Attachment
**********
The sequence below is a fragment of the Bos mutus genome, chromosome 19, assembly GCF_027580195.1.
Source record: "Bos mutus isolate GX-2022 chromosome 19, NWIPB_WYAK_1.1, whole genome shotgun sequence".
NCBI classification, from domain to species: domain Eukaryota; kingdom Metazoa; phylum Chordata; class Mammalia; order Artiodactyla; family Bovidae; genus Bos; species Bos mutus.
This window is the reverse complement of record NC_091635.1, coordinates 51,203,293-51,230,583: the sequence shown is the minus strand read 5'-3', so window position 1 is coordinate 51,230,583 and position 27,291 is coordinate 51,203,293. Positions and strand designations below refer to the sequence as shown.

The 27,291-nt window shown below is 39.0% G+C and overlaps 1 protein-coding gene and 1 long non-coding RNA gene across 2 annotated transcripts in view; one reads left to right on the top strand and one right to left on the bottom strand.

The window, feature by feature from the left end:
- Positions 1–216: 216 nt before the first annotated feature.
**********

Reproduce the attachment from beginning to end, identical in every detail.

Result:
The sequence below is a fragment of the Bos mutus genome, chromosome 19, assembly GCF_027580195.1.
Source record: "Bos mutus isolate GX-2022 chromosome 19, NWIPB_WYAK_1.1, whole genome shotgun sequence".
NCBI classification, from domain to species: domain Eukaryota; kingdom Metazoa; phylum Chordata; class Mammalia; order Artiodactyla; family Bovidae; genus Bos; species Bos mutus.
This window is the reverse complement of record NC_091635.1, coordinates 51,203,293-51,230,583: the sequence shown is the minus strand read 5'-3', so window position 1 is coordinate 51,230,583 and position 27,291 is coordinate 51,203,293. Positions and strand designations below refer to the sequence as shown.

The 27,291-nt window shown below is 39.0% G+C and overlaps 1 protein-coding gene and 1 long non-coding RNA gene across 2 annotated transcripts in view; one reads left to right on the top strand and one right to left on the bottom strand.

The window, feature by feature from the left end:
- Positions 1–216: 216 nt before the first annotated feature.